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Boredom Busters – Making boredom work for you

We’ve all had those days where boredom hits you. I’m currently going through an extended period of unemployment due to redundancy and my own business failing. For months I’ve been applying for jobs from my sofa with occasional breaks for a dog walk and boredom has become a constant companion. At first, it was painful and really challenging but as time went on I started to see my boredom as something different.

Boredom became a lens on my life through which I actually saw things with a new, refreshing perspective. When we are constantly busy we are very focused on our to-do lists, our next deadline and looking forward to our days off to rest. Before we know it years have passed and many of us are not quite sure how we ended up where we are in life, for better or worse.

We often focus on those things that are niggling us, those negative things that annoyed you. Whether it is the colleague who never shuts up when you’re trying to concentrate, rude customers or the rainy day commute many of us come to the end of a busy day and wish we didn’t have to do it all again the next day.

With my enforced career break boredom came a new perspective. A sense of gratitude for those little niggles. A longing for the purpose that those to-do lists and deadlines provided. I found that the more bored I became the more motivated I was to find a job to get me out of the situation. The boredom helped me to look at things with new eyes. I was more grateful for the experiences I’d had but also clearer on what I did and didn’t want from my next step. By focusing on what I was missing the most from being employment (and no it wasn’t money) I was able to see what type of role I was looking for next. I had clarity on what made me happy and what didn’t that allowed me to take my career in a direction that leads to more overall contentment in the long run.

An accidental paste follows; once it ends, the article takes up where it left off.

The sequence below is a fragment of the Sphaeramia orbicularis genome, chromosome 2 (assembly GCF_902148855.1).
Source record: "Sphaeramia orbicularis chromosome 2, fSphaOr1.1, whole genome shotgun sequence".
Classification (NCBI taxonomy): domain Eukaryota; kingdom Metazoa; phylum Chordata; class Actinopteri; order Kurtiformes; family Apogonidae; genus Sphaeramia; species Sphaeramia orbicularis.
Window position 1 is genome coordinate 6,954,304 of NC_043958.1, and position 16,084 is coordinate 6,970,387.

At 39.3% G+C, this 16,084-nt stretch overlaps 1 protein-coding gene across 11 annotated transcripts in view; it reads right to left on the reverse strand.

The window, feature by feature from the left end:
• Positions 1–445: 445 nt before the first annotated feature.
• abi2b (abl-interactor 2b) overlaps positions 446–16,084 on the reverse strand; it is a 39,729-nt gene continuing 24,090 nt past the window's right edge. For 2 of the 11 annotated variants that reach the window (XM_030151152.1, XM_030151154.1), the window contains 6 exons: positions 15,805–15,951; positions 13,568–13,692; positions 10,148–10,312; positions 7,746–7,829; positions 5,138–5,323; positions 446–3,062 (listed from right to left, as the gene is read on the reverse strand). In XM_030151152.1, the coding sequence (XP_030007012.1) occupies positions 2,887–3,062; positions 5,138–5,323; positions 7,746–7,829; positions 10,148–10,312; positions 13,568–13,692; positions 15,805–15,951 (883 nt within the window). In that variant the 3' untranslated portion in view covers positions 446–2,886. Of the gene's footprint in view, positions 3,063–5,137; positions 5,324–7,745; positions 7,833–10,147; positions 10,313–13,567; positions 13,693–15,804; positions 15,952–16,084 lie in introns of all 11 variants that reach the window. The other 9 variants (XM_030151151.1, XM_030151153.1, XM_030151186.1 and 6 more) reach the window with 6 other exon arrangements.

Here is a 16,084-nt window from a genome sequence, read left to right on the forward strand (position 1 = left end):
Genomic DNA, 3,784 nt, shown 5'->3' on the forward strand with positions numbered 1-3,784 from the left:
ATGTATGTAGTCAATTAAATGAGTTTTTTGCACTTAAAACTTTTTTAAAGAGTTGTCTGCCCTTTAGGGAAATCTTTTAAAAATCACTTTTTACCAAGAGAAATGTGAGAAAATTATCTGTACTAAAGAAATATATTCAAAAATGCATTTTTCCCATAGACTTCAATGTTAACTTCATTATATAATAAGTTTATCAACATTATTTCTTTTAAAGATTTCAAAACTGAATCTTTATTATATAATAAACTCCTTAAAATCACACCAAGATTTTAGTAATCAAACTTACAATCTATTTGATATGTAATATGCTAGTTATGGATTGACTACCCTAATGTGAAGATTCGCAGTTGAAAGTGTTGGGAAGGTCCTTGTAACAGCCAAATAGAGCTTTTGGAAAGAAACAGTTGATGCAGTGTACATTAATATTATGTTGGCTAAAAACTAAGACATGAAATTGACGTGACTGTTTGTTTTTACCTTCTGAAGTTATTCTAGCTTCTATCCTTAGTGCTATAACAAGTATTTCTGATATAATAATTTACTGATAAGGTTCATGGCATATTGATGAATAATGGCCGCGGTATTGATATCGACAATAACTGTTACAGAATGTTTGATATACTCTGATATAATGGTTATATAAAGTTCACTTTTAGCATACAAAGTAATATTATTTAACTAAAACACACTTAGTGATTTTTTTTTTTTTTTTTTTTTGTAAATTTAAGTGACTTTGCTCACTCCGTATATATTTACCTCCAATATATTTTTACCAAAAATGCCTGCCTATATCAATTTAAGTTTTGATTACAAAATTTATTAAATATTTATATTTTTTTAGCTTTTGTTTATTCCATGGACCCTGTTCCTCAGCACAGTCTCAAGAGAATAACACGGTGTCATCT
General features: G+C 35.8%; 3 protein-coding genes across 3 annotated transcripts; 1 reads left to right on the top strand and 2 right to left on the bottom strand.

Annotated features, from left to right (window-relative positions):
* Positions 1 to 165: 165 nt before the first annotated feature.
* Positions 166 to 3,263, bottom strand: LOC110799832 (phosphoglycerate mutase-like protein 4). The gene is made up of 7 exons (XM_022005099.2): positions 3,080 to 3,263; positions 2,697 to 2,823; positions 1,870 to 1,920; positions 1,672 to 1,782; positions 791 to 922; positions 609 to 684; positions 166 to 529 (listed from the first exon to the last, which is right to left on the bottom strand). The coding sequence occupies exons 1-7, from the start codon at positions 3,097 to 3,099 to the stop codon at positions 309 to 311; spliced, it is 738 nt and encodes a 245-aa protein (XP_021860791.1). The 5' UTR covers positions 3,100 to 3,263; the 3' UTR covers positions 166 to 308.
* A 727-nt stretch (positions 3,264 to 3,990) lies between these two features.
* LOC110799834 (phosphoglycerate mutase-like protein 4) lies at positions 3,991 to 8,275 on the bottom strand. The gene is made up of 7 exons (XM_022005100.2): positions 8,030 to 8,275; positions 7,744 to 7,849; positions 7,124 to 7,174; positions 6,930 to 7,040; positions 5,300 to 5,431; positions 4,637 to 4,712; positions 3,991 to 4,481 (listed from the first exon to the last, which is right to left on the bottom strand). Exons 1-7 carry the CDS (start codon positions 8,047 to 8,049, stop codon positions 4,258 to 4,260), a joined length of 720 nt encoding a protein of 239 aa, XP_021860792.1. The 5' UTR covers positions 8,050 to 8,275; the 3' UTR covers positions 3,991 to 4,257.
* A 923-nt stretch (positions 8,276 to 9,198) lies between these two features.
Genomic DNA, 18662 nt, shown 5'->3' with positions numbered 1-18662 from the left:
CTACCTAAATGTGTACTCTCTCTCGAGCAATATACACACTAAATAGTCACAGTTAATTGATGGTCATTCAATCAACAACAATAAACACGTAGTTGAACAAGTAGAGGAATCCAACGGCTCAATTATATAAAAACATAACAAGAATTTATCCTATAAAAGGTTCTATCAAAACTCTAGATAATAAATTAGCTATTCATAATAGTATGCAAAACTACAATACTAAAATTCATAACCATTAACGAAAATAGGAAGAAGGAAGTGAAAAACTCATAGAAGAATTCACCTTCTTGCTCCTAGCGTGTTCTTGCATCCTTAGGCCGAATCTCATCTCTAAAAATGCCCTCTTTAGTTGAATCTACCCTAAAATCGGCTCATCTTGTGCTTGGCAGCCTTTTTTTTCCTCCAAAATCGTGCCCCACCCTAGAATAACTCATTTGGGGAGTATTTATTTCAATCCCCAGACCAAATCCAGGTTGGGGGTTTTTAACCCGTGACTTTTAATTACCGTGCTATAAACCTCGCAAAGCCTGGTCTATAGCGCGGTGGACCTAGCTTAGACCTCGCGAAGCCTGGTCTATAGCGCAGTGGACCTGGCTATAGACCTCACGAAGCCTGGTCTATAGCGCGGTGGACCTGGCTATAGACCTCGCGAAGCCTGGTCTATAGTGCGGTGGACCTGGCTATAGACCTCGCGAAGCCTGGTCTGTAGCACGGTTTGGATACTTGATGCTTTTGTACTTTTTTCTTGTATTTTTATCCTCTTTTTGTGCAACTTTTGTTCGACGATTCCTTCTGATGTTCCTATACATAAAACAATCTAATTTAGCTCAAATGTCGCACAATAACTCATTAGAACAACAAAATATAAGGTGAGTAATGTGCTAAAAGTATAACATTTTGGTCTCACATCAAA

Had I not had a long enough gap to become bored then I likely would have just ended up doing the same thing I did before and continued to be sleep-deprived and ungrateful for all of the experiences I was getting.

So boredom can actually be a positive thing. Whilst uncomfortable it is in the long run beneficial. Coping with it is still tough though. Sitting wallowing in it doesn’t help so what I recommend is what I named “active boredom”. When I felt that boredom crossing the line between motivating and depressing I jump off the sofa and immediately do a boredom buster.

What’s a boredom buster?

Well, it’s a list of things I can do to help make boredom a positive thing. The trick with boredom is to make a positive out of it. You’re sick of sitting doing what you’re doing so do something else, anything else – I guarantee ultimately it will make you feel better.. What that “something” is, is of course completely up to you but here are my top 5 boredom busters to get you started:

1. Do some housework

Yeah I know it sounds crazy that housework is top of my list but it genuinely is my number 1 boredom buster. I don’t enjoy housework and I’m not a neat freak however I find a clean and tidy environment really helps my mental wellbeing. It is also an active activity (i.e. can’t be done sitting on the sofa) which helps to break that boredom cycle. So when I’m feeling my mood slip from motivated-bored to sad-bored I get up and put some laundry on, hoover, empty and fill the dishwasher or clean the bathroom. You mind shifts from “woe is me I’m so bored” to “what’s next?” mode. You get focused and at the end looking around the house makes you feel like you’ve achieved something.